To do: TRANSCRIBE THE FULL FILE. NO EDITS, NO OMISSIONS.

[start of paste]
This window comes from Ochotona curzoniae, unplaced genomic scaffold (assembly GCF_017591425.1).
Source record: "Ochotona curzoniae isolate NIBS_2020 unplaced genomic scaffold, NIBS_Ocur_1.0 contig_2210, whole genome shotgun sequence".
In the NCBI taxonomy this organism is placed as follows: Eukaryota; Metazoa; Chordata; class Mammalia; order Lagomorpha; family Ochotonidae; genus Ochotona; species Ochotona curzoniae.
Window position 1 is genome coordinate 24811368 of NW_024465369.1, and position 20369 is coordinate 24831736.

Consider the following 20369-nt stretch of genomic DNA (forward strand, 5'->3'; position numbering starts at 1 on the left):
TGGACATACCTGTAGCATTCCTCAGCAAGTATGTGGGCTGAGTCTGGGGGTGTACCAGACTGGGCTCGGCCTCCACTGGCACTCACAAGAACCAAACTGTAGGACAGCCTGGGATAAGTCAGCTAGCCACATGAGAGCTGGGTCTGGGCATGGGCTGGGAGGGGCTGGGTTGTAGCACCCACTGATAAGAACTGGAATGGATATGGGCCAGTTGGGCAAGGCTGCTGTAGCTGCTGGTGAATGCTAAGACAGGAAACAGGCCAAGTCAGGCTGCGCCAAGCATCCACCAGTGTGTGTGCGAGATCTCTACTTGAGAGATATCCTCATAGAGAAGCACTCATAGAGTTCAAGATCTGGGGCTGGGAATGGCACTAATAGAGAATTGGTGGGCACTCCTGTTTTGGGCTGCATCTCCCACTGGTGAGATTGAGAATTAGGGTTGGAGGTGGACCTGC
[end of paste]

This window comes from Ochotona curzoniae, unplaced genomic scaffold (assembly GCF_017591425.1).
Source record: "Ochotona curzoniae isolate NIBS_2020 unplaced genomic scaffold, NIBS_Ocur_1.0 contig_2210, whole genome shotgun sequence".
In the NCBI taxonomy this organism is placed as follows: Eukaryota; Metazoa; Chordata; class Mammalia; order Lagomorpha; family Ochotonidae; genus Ochotona; species Ochotona curzoniae.
Window position 1 is genome coordinate 24811368 of NW_024465369.1, and position 20369 is coordinate 24831736.

Consider the following 20369-nt stretch of genomic DNA (forward strand, 5'->3'; position numbering starts at 1 on the left):
TGGACATACCTGTAGCATTCCTCAGCAAGTATGTGGGCTGAGTCTGGGGGTGTACCAGACTGGGCTCGGCCTCCACTGGCACTCACAAGAACCAAACTGTAGGACAGCCTGGGATAAGTCAGCTAGCCACATGAGAGCTGGGTCTGGGCATGGGCTGGGAGGGGCTGGGTTGTAGCACCCACTGATAAGAACTGGAATGGATATGGGCCAGTTGGGCAAGGCTGCTGTAGCTGCTGGTGAATGCTAAGACAGGAAACAGGCCAAGTCAGGCTGCGCCAAGCATCCACCAGTGTGTGTGCGAGATCTCTACTTGAGAGATATCCTCATAGAGAAGCACTCATAGAGTTCAAGATCTGGGGCTGGGAATGGCACTAATAGAGAATTGGTGGGCACTCCTGTTTTGGGCTGCATCTCCCACTGGTGAGATTGAGAATTAGGGTTGGAGGTGGACCTGC